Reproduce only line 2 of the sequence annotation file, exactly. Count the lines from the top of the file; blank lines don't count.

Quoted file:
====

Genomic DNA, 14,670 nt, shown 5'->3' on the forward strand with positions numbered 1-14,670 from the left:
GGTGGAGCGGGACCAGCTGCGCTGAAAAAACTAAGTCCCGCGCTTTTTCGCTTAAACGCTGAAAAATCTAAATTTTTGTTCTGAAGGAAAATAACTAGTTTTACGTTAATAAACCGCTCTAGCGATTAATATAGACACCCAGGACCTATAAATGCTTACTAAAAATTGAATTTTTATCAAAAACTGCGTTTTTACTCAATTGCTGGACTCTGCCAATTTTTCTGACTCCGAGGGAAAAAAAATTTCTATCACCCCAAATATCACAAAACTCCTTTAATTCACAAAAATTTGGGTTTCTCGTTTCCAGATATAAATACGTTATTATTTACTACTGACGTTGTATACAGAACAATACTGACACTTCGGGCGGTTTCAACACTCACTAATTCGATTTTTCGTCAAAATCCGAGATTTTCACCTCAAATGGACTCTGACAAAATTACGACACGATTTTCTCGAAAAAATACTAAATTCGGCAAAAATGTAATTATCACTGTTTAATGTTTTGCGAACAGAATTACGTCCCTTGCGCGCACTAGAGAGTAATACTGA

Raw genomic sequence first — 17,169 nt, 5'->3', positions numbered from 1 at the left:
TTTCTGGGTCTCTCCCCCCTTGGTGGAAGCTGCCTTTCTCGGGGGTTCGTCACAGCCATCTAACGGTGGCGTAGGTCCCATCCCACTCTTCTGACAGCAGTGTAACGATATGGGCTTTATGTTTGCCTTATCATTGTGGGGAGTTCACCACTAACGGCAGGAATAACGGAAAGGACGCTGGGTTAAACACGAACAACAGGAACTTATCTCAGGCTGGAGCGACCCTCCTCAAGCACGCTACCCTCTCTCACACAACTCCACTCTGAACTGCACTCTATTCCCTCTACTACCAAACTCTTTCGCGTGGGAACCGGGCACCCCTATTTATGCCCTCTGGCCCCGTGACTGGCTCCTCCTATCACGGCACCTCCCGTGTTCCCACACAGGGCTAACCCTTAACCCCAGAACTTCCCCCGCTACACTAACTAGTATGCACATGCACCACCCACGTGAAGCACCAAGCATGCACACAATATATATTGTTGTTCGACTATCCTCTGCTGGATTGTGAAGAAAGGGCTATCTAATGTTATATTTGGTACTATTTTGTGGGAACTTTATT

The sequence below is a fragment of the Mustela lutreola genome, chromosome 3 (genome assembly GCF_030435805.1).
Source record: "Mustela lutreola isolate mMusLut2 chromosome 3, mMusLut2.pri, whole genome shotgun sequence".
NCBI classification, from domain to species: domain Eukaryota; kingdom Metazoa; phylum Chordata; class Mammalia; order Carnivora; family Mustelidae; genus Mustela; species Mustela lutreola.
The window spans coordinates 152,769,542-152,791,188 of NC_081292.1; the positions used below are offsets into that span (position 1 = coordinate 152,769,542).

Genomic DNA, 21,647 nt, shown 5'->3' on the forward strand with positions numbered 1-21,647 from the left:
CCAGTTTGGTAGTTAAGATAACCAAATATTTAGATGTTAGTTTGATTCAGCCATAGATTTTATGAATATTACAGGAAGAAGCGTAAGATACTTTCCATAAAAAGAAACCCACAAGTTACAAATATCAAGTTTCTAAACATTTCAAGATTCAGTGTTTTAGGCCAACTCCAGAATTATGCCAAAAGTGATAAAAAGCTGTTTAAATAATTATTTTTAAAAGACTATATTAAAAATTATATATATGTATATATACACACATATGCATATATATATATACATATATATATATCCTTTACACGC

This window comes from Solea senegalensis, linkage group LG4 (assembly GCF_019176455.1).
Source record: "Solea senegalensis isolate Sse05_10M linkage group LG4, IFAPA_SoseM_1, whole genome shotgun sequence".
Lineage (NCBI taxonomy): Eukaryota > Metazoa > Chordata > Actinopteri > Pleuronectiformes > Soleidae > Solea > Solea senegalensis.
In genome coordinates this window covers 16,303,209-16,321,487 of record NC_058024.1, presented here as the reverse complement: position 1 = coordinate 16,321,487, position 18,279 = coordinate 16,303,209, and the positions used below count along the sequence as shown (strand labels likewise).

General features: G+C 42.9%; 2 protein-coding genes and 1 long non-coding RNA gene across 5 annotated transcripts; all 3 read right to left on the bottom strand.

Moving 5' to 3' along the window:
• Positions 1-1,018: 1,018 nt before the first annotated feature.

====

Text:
GGTGGAGCGGGACCAGCTGCGCTGAAAAAACTAAGTCCCGCGCTTTTTCGCTTAAACGCTGAAAAATCTAAATTTTTGTTCTGAAGGAAAATAACTAGTTTTACGTTAATAAACCGCTCTAGCGATTAATATAGACACCCAGGACCTATAAATGCTTACTAAAAATTGAATTTTTATCAAAAACTGCGTTTTTACTCAATTGCTGGACTCTGCCAATTTTTCTGACTCCGAGGGAAAAAAAATTTCTATCACCCCAAATATCACAAAACTCCTTTAATTCACAAAAATTTGGGTTTCTCGTTTCCAGATATAAATACGTTATTATTTACTACTGACGTTGTATACAGAACAATACTGACACTTCGGGCGGTTTCAACACTCACTAATTCGATTTTTCGTCAAAATCCGAGATTTTCACCTCAAATGGACTCTGACAAAATTACGACACGATTTTCTCGAAAAAATACTAAATTCGGCAAAAATGTAATTATCACTGTTTAATGTTTTGCGAACAGAATTACGTCCCTTGCGCGCACTAGAGAGTAATACTGA